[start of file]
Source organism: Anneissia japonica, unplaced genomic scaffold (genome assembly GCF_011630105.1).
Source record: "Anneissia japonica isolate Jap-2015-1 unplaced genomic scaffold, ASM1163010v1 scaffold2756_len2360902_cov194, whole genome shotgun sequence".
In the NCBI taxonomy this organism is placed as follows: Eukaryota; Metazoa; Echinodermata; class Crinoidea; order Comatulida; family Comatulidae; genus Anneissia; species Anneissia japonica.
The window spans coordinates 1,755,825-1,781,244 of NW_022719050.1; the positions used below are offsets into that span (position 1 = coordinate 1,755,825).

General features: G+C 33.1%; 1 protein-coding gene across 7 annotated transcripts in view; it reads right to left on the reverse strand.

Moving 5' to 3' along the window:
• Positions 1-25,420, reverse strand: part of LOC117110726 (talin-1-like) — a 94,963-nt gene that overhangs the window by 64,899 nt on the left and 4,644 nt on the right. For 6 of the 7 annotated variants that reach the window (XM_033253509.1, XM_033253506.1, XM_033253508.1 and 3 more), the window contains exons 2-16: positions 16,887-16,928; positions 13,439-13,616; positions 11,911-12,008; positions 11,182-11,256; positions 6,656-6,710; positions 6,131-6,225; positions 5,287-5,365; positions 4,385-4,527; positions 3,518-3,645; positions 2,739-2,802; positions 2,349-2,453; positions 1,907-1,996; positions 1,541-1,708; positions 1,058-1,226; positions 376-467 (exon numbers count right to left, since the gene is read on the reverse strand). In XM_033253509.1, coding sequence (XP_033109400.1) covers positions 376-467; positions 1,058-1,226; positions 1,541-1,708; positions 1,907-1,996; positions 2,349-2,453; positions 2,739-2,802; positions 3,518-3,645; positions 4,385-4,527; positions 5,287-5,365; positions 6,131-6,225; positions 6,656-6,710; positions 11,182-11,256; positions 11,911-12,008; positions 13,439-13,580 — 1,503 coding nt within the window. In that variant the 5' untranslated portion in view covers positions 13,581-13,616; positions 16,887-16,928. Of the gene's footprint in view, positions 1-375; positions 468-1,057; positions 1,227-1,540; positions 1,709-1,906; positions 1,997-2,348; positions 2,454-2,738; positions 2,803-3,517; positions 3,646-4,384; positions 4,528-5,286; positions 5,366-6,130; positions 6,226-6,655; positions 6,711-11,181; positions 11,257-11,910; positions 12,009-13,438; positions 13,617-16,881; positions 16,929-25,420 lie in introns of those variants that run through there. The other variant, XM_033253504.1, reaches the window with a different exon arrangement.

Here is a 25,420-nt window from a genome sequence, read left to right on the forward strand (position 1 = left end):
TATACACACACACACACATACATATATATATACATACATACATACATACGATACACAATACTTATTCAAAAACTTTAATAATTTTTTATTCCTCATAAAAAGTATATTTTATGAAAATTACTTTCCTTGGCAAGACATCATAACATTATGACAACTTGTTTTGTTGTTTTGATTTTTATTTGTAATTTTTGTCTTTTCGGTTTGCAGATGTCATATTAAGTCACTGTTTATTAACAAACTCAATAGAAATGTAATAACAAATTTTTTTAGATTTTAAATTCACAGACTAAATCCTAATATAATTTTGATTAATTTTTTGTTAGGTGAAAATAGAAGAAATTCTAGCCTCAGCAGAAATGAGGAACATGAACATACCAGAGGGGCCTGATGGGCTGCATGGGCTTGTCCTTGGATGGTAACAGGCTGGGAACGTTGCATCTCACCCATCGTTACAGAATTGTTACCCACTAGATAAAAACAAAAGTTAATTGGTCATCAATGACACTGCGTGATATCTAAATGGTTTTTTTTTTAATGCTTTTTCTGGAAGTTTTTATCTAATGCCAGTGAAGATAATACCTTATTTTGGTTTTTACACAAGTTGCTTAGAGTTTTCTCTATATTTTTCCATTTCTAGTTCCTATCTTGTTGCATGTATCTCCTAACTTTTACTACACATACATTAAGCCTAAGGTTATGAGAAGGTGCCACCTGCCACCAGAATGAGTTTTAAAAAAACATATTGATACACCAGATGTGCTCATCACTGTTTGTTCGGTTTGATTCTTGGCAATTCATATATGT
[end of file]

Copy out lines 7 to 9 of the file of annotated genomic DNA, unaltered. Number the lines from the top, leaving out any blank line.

• Positions 1-25,420, reverse strand: part of LOC117110726 (talin-1-like) — a 94,963-nt gene that overhangs the window by 64,899 nt on the left and 4,644 nt on the right. For 6 of the 7 annotated variants that reach the window (XM_033253509.1, XM_033253506.1, XM_033253508.1 and 3 more), the window contains exons 2-16: positions 16,887-16,928; positions 13,439-13,616; positions 11,911-12,008; positions 11,182-11,256; positions 6,656-6,710; positions 6,131-6,225; positions 5,287-5,365; positions 4,385-4,527; positions 3,518-3,645; positions 2,739-2,802; positions 2,349-2,453; positions 1,907-1,996; positions 1,541-1,708; positions 1,058-1,226; positions 376-467 (exon numbers count right to left, since the gene is read on the reverse strand). In XM_033253509.1, coding sequence (XP_033109400.1) covers positions 376-467; positions 1,058-1,226; positions 1,541-1,708; positions 1,907-1,996; positions 2,349-2,453; positions 2,739-2,802; positions 3,518-3,645; positions 4,385-4,527; positions 5,287-5,365; positions 6,131-6,225; positions 6,656-6,710; positions 11,182-11,256; positions 11,911-12,008; positions 13,439-13,580 — 1,503 coding nt within the window. In that variant the 5' untranslated portion in view covers positions 13,581-13,616; positions 16,887-16,928. Of the gene's footprint in view, positions 1-375; positions 468-1,057; positions 1,227-1,540; positions 1,709-1,906; positions 1,997-2,348; positions 2,454-2,738; positions 2,803-3,517; positions 3,646-4,384; positions 4,528-5,286; positions 5,366-6,130; positions 6,226-6,655; positions 6,711-11,181; positions 11,257-11,910; positions 12,009-13,438; positions 13,617-16,881; positions 16,929-25,420 lie in introns of those variants that run through there. The other variant, XM_033253504.1, reaches the window with a different exon arrangement.

Here is a 25,420-nt window from a genome sequence, read left to right on the forward strand (position 1 = left end):
TATACACACACACACACATACATATATATATACATACATACATACATACGATACACAATACTTATTCAAAAACTTTAATAATTTTTTATTCCTCATAAAAAGTATATTTTATGAAAATTACTTTCCTTGGCAAGACATCATAACATTATGACAACTTGTTTTGTTGTTTTGATTTTTATTTGTAATTTTTGTCTTTTCGGTTTGCAGATGTCATATTAAGTCACTGTTTATTAACAAACTCAATAGAAATGTAATAACAAATTTTTTTAGATTTTAAATTCACAGACTAAATCCTAATATAATTTTGATTAATTTTTTGTTAGGTGAAAATAGAAGAAATTCTAGCCTCAGCAGAAATGAGGAACATGAACATACCAGAGGGGCCTGATGGGCTGCATGGGCTTGTCCTTGGATGGTAACAGGCTGGGAACGTTGCATCTCACCCATCGTTACAGAATTGTTACCCACTAGATAAAAACAAAAGTTAATTGGTCATCAATGACACTGCGTGATATCTAAATGGTTTTTTTTTTAATGCTTTTTCTGGAAGTTTTTATCTAATGCCAGTGAAGATAATACCTTATTTTGGTTTTTACACAAGTTGCTTAGAGTTTTCTCTATATTTTTCCATTTCTAGTTCCTATCTTGTTGCATGTATCTCCTAACTTTTACTACACATACATTAAGCCTAAGGTTATGAGAAGGTGCCACCTGCCACCAGAATGAGTTTTAAAAAAACATATTGATACACCAGATGTGCTCATCACTGTTTGTTCGGTTTGATTCTTGGCAATTCATATATGT